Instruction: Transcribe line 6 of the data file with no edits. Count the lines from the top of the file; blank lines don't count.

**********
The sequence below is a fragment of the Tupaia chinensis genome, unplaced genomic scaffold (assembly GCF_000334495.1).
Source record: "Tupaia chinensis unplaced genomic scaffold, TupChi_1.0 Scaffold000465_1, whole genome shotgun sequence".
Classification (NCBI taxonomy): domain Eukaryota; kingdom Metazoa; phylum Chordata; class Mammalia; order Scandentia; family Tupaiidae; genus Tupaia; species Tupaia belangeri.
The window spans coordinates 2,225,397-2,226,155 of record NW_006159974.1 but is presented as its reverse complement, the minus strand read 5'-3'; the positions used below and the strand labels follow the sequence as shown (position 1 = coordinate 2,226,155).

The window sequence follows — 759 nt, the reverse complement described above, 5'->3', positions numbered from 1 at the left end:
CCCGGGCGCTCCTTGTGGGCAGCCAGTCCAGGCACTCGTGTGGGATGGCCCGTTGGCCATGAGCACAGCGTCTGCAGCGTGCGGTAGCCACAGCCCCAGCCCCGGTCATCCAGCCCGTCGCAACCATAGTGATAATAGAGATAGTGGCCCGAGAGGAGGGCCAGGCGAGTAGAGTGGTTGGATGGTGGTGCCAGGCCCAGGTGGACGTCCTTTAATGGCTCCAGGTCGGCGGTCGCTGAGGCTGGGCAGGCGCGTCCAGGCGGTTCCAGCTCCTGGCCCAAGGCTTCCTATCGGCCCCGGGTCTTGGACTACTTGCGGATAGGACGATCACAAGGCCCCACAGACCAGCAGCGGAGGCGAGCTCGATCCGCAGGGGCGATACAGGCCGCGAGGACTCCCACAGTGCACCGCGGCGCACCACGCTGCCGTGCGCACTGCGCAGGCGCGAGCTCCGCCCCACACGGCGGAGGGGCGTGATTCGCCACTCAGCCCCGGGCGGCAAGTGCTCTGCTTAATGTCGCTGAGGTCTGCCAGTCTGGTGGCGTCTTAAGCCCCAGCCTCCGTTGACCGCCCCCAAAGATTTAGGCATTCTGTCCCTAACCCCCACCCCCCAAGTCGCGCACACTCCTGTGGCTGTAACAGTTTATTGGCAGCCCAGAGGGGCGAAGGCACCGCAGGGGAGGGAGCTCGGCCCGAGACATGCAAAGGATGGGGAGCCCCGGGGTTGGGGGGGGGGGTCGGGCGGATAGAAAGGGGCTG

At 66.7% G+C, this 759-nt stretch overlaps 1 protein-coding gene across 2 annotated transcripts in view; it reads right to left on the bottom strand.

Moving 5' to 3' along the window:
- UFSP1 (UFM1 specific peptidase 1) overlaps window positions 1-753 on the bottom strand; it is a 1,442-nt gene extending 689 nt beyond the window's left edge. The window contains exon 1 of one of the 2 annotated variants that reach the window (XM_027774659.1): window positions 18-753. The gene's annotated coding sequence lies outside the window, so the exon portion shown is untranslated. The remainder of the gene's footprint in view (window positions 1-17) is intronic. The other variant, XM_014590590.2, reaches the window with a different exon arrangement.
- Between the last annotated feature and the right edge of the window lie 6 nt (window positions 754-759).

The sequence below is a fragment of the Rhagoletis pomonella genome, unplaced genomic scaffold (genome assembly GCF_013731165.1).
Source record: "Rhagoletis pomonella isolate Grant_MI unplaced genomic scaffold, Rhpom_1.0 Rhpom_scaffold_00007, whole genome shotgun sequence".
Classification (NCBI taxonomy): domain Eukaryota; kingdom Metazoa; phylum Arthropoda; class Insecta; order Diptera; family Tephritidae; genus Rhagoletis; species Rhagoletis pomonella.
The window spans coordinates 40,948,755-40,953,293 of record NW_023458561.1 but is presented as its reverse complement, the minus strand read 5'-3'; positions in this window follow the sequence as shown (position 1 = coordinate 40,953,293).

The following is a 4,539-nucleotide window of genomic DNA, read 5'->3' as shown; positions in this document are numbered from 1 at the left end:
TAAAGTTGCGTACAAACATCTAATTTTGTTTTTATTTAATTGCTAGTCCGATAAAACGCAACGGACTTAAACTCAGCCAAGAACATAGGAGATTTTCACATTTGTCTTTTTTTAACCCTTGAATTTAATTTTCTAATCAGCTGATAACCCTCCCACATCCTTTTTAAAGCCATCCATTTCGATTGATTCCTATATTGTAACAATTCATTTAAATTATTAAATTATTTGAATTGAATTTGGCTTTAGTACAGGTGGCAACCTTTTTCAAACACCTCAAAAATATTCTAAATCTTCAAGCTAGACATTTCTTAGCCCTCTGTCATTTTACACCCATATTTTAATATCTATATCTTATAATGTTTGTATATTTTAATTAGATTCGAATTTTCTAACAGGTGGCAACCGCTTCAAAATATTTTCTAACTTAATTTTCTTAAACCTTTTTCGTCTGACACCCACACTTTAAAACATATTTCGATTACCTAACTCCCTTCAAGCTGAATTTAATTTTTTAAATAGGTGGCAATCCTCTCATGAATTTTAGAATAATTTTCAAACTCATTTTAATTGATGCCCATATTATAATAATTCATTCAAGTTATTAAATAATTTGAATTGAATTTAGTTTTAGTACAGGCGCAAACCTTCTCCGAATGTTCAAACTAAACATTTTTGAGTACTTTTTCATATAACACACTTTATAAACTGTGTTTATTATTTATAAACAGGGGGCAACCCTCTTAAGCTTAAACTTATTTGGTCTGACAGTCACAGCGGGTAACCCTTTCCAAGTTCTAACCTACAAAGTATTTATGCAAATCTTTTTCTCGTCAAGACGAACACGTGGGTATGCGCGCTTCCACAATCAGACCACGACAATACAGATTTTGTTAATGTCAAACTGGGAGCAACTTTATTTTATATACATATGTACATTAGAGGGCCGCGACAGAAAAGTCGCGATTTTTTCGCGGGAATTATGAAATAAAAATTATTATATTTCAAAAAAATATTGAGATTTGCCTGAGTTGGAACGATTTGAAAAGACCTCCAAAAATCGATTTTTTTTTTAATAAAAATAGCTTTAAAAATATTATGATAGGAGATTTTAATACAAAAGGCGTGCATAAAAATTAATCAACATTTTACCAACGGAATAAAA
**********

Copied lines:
CCCGGGCGCTCCTTGTGGGCAGCCAGTCCAGGCACTCGTGTGGGATGGCCCGTTGGCCATGAGCACAGCGTCTGCAGCGTGCGGTAGCCACAGCCCCAGCCCCGGTCATCCAGCCCGTCGCAACCATAGTGATAATAGAGATAGTGGCCCGAGAGGAGGGCCAGGCGAGTAGAGTGGTTGGATGGTGGTGCCAGGCCCAGGTGGACGTCCTTTAATGGCTCCAGGTCGGCGGTCGCTGAGGCTGGGCAGGCGCGTCCAGGCGGTTCCAGCTCCTGGCCCAAGGCTTCCTATCGGCCCCGGGTCTTGGACTACTTGCGGATAGGACGATCACAAGGCCCCACAGACCAGCAGCGGAGGCGAGCTCGATCCGCAGGGGCGATACAGGCCGCGAGGACTCCCACAGTGCACCGCGGCGCACCACGCTGCCGTGCGCACTGCGCAGGCGCGAGCTCCGCCCCACACGGCGGAGGGGCGTGATTCGCCACTCAGCCCCGGGCGGCAAGTGCTCTGCTTAATGTCGCTGAGGTCTGCCAGTCTGGTGGCGTCTTAAGCCCCAGCCTCCGTTGACCGCCCCCAAAGATTTAGGCATTCTGTCCCTAACCCCCACCCCCCAAGTCGCGCACACTCCTGTGGCTGTAACAGTTTATTGGCAGCCCAGAGGGGCGAAGGCACCGCAGGGGAGGGAGCTCGGCCCGAGACATGCAAAGGATGGGGAGCCCCGGGGTTGGGGGGGGGGGTCGGGCGGATAGAAAGGGGCTG